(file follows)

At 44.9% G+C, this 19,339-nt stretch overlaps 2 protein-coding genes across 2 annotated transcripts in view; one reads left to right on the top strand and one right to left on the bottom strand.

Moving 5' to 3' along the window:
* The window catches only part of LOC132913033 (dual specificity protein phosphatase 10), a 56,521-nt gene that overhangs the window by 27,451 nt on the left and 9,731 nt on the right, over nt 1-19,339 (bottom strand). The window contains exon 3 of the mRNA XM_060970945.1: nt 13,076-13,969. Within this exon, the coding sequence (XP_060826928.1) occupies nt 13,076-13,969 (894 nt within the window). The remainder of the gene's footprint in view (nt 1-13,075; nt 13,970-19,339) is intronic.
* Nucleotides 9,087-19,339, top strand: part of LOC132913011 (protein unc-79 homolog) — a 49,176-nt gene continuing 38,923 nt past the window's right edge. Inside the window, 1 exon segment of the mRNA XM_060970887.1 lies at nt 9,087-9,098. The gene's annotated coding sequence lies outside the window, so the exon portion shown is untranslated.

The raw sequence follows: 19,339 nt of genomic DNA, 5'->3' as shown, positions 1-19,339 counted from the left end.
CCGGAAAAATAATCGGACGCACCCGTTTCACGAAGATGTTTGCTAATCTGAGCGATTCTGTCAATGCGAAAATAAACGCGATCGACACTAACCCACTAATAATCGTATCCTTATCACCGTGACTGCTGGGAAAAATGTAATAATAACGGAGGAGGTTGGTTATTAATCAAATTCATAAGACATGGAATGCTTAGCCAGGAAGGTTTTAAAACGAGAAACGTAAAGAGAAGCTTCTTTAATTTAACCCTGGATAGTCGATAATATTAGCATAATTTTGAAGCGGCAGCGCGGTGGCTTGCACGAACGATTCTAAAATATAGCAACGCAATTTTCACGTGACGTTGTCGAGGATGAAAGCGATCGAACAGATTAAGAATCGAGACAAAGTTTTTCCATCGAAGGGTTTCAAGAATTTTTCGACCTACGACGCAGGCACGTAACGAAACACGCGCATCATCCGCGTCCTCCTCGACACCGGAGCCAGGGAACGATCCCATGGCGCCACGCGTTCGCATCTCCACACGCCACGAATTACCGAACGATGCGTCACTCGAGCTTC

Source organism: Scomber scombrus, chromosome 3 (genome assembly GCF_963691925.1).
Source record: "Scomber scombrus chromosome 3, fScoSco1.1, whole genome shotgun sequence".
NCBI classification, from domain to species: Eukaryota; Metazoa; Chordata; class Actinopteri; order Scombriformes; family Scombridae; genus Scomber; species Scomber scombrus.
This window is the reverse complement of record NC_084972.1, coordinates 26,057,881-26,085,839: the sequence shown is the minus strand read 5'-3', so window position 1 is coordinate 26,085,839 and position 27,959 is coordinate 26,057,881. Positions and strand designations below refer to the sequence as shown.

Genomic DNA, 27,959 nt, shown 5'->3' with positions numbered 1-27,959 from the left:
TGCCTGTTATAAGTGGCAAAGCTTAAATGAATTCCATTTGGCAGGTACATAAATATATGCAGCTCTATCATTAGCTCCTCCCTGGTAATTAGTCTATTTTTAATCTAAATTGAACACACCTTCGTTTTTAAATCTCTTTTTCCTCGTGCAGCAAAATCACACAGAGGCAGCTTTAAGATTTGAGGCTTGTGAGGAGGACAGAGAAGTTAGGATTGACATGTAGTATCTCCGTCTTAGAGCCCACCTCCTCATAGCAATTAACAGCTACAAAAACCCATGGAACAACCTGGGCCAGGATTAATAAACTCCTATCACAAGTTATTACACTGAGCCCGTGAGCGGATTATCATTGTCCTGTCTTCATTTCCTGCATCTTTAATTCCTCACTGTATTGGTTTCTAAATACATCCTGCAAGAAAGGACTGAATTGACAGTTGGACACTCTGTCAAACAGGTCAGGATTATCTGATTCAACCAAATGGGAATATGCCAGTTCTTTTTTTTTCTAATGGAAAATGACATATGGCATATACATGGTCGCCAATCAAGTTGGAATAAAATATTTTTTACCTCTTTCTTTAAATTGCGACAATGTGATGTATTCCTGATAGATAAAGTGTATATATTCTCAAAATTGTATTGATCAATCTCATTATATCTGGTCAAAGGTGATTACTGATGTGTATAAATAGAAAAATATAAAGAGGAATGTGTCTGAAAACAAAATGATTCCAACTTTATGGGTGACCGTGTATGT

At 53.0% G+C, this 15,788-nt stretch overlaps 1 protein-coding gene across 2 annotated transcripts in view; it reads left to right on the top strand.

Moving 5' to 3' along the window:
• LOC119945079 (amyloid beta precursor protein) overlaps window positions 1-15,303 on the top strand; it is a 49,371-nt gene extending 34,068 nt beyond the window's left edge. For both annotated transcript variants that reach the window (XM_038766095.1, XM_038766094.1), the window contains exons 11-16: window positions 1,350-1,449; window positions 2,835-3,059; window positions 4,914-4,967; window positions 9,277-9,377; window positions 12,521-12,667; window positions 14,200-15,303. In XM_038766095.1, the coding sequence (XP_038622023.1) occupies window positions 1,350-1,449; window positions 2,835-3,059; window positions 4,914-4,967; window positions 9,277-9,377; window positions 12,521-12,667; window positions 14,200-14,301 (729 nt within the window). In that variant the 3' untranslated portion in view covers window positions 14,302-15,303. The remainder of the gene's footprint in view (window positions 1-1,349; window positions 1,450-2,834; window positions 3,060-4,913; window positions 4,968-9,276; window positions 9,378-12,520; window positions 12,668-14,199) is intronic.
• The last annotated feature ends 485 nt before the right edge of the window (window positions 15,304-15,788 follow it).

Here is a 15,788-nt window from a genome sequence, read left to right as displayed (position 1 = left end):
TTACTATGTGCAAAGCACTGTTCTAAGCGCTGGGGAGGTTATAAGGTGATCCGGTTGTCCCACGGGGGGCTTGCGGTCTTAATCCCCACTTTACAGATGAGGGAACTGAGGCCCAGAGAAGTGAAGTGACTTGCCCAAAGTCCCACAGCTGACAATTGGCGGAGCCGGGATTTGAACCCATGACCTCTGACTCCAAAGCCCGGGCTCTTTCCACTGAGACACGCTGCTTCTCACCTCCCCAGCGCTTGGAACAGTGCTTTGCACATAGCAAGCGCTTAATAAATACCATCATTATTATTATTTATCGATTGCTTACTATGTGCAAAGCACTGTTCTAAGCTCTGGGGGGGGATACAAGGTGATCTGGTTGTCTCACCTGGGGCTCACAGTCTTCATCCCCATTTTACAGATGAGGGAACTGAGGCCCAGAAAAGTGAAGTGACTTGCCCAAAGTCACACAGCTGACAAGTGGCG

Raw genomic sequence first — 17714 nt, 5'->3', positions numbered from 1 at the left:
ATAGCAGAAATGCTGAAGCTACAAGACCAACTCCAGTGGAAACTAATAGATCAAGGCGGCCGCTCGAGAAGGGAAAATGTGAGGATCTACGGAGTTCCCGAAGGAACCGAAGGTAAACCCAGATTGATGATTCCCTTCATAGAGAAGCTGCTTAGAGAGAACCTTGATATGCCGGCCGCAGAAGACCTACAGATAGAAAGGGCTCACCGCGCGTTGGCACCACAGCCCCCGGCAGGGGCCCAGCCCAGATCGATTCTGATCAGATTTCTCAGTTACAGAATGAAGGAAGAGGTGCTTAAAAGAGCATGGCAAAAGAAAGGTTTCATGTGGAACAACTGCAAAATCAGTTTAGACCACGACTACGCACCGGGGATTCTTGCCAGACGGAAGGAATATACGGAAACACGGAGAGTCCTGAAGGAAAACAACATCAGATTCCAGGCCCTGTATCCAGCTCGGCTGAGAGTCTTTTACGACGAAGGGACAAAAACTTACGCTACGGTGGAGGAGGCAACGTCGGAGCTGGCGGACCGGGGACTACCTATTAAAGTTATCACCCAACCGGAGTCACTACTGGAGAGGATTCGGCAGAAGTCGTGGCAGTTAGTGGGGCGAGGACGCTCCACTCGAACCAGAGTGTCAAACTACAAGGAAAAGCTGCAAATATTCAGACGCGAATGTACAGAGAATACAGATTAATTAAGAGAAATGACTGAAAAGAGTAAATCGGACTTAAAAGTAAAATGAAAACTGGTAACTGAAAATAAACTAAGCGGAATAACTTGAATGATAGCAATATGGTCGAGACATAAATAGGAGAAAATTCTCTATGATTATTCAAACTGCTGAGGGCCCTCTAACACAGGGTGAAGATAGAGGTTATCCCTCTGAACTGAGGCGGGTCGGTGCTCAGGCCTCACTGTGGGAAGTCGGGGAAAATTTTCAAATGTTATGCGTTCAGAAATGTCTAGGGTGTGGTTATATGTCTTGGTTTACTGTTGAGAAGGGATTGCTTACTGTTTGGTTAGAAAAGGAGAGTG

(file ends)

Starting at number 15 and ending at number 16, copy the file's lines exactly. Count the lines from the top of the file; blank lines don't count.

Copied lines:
• LOC119945079 (amyloid beta precursor protein) overlaps window positions 1-15,303 on the top strand; it is a 49,371-nt gene extending 34,068 nt beyond the window's left edge. For both annotated transcript variants that reach the window (XM_038766095.1, XM_038766094.1), the window contains exons 11-16: window positions 1,350-1,449; window positions 2,835-3,059; window positions 4,914-4,967; window positions 9,277-9,377; window positions 12,521-12,667; window positions 14,200-15,303. In XM_038766095.1, the coding sequence (XP_038622023.1) occupies window positions 1,350-1,449; window positions 2,835-3,059; window positions 4,914-4,967; window positions 9,277-9,377; window positions 12,521-12,667; window positions 14,200-14,301 (729 nt within the window). In that variant the 3' untranslated portion in view covers window positions 14,302-15,303. The remainder of the gene's footprint in view (window positions 1-1,349; window positions 1,450-2,834; window positions 3,060-4,913; window positions 4,968-9,276; window positions 9,378-12,520; window positions 12,668-14,199) is intronic.
• The last annotated feature ends 485 nt before the right edge of the window (window positions 15,304-15,788 follow it).